Browsing jGPHA Volume 1, Number 2 (2006) by Title
Now showing items 3-5 of 5
A Needs Assessment of Hypertension in GeorgiaHypertension is a leading cause of stroke, coronary artery disease, heart attack, and heart and kidney failure in the United States. In Georgia, the percentage of those with hypertension and related diseases remain above the national average. The aim of this paper is to offer a basic review of hypertension including physical complications of the disease and to provide statistics regarding the scope of hypertension in the state of Georgia. Additionally, the paper provides insights on current hypertension programs such as the National High Blood Pressure Education Program (NHBPEP) and Dietary Approaches to Stop Hypertension (DASH). In conclusion, a statewide or local hypertension education program should be implemented to improve awareness, treatment, opportunities, and control of hypertension in an effort to reduce cardiovascular disease rates in Georgia.
Pregnancy and Delivery Costs in Georgia Medicaid: PCCM versus Feefor- Service Enrollees4This study examines the enrollment, resource utilization, and prenatal care cost patterns among pregnant black and white women in Georgia’s PCCM program, Georgia Better Health Care (GBHC), compared with those acquiring pregnancy and delivery services through Georgia’s Fee for Service (FFS) sector. Birth certificate data from 1998 were linked with Medicaid enrollment and claims data from 1997 and 1998 to construct a retrospective pregnancy history for each Medicaid woman giving birth in Georgia hospitals in 1998. Total payments for pregnancy and delivery services and on the total number of prenatal care visits were derived for each woman in the sample. Multivariate logistic analyses were employed to assess the role of PCCM versus FFS in determining total payments and the likelihood of a prenatal hospitalization, length of hospital stay longer than 2 days following delivery, and cesarean section delivery. While prenatal pregnancy services and delivery costs were higher for those in PCCM than FFS, PCCM women had fewer prenatal care visits and were less likely to have delivery stays longer than 2 days postpartum compared with FFS women. The higher costs under PCCM are apparently related to the finding that this delivery system was highly associated with having more prenatal hospitalizations compared with FFS. In similar analyses conducted separately for white and black pregnant women, black women served by PCCM followed these overall results across delivery systems while there were no differences in the likelihood of a prenatal hospitalization or total prenatal care visits for whites served by PCCM versus FFS. In light of Georgia’s turn toward full capitation under its new managed care initiative, many issues regarding pregnancy services and delivery such as earlier program enrollment, coordination of care, payment policies and capitation rates will need to be addressed.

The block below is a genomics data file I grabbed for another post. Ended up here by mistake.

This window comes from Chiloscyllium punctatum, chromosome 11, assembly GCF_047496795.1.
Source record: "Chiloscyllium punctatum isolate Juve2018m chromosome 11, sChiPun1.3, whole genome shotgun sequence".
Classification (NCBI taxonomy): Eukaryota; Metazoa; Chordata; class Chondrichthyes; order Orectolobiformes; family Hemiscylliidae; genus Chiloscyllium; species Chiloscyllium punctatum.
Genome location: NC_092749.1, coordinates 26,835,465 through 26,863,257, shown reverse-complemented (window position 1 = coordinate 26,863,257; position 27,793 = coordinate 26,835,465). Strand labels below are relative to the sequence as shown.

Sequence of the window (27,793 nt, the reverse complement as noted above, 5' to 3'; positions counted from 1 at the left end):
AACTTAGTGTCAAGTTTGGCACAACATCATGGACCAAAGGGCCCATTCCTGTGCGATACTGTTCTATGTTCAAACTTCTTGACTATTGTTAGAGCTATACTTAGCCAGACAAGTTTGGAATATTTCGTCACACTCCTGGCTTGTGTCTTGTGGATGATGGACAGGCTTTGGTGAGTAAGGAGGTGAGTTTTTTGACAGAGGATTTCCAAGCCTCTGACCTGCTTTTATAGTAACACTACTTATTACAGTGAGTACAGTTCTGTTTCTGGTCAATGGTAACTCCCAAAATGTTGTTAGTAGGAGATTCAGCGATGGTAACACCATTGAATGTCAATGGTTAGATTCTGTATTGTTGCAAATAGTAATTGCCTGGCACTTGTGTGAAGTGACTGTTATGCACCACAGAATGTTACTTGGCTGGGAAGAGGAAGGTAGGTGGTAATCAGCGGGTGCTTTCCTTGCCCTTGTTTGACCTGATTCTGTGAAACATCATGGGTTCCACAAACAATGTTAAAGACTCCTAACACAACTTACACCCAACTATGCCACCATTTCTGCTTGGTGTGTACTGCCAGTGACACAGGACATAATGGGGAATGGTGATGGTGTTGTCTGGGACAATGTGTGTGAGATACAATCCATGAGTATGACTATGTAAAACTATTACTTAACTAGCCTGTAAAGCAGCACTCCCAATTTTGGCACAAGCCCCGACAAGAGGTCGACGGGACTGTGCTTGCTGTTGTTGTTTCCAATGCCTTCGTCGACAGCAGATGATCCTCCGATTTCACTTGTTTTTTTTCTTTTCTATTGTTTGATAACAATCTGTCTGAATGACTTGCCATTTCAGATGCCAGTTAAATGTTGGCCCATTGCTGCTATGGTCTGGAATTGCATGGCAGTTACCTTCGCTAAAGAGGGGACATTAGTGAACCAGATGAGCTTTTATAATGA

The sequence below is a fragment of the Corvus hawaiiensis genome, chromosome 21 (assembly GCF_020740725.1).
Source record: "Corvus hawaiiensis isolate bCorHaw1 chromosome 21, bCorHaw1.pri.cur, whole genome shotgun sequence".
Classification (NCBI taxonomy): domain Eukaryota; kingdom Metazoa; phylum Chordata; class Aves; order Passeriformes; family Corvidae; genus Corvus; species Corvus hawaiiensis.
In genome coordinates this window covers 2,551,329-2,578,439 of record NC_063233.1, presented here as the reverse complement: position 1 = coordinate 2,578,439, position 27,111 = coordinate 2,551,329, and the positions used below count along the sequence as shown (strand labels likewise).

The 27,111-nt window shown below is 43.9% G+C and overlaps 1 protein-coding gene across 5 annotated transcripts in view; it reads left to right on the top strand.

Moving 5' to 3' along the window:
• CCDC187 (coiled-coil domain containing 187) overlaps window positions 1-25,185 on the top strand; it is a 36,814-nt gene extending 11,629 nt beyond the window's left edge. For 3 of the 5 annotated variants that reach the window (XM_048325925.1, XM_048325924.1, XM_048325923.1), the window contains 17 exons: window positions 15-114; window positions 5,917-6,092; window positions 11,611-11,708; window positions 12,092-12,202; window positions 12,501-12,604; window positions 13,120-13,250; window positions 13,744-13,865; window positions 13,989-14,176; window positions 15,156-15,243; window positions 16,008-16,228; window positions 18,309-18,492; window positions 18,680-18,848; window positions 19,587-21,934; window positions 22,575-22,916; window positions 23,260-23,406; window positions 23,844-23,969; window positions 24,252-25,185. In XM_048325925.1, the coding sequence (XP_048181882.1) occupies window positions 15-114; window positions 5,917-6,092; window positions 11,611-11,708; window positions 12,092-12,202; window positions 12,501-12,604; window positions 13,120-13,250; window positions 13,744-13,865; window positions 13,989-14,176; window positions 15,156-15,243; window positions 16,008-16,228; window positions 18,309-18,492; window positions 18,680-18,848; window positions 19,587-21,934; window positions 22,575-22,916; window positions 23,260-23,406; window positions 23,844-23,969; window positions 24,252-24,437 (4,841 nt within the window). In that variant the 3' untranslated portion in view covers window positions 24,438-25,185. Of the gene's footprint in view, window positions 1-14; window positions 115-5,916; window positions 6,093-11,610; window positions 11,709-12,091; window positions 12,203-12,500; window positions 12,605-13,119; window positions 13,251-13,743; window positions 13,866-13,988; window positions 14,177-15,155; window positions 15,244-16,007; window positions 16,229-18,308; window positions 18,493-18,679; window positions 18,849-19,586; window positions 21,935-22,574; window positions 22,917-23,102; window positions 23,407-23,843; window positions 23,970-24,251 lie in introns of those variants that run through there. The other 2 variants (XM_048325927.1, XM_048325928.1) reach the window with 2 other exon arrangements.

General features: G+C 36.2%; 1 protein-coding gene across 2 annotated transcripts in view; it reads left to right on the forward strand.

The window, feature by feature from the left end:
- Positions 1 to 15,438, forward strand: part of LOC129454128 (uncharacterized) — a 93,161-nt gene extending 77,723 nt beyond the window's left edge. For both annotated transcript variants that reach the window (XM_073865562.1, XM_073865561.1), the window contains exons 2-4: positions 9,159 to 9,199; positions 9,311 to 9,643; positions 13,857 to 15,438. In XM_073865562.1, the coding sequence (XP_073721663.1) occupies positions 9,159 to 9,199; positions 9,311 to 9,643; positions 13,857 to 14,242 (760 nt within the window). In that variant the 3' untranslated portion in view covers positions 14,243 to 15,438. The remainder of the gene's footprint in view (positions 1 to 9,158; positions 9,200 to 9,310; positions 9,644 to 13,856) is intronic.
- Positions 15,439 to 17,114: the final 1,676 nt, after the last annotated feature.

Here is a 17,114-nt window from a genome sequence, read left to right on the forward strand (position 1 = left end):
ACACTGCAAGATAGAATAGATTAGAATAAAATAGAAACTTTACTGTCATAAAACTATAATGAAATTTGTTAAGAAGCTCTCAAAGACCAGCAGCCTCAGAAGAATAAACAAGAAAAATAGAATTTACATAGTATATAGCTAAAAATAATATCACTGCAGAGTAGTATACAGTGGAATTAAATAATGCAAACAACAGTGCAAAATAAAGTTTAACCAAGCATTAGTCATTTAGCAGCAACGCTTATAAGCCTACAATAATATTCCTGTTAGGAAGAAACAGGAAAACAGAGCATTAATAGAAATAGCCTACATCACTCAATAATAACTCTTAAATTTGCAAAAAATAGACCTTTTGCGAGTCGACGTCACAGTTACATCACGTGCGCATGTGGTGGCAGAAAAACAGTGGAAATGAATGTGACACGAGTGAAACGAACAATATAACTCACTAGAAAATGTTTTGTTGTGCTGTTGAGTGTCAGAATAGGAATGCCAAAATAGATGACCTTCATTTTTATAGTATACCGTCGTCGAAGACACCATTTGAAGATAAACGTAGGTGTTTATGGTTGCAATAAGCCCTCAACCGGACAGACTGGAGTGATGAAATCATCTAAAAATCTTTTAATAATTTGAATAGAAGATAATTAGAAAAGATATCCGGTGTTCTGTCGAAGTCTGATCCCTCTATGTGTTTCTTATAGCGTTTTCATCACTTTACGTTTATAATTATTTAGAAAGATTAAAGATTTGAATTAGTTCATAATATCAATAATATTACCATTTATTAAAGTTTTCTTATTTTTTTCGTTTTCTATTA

Racial Differences in Perception of Breast Cancer Risk in Rural Southeast GeorgiaA university-public health collaborative was formed to more fully understand cancer risk among rural women in Georgia. Objectives: This study sought to gain an understanding of racial differences with regard to behavioral risk, perception of breast cancer risk, and perception of barriers to screening. Design: Differences in subjects’ risk and risk perception were assessed by creating, piloting, and administering a written survey at local health departments. Sample: A purposive sample of females enrolled in breast and cervical cancer screening programs in four rural counties in southeast Georgia (n = 147) were surveyed. Subjects were randomly invited to participate. Incentives were provided to enhance participation. Results: White females were significantly more likely than were black females to perceive pollution (OR: 4.63; p = 0.038), smoking (OR: 2.39; p = 0.018), age (OR: 3.01; p = 0.013), and hormone replacement therapy (OR: 3.17; p = 0.005) as factors influencing their breast cancer risk, and to perceive cost as a barrier to screening (OR: 2.89; p = 0.032). From a risk perspective, black females were more likely than white females to have had five-or-more pregnancies (p = 0.005), and to have given birth before age fifteen (p = 0.011). Conclusions: This study provided important baseline data about breast cancer risk necessary in developing effective health promotion programs.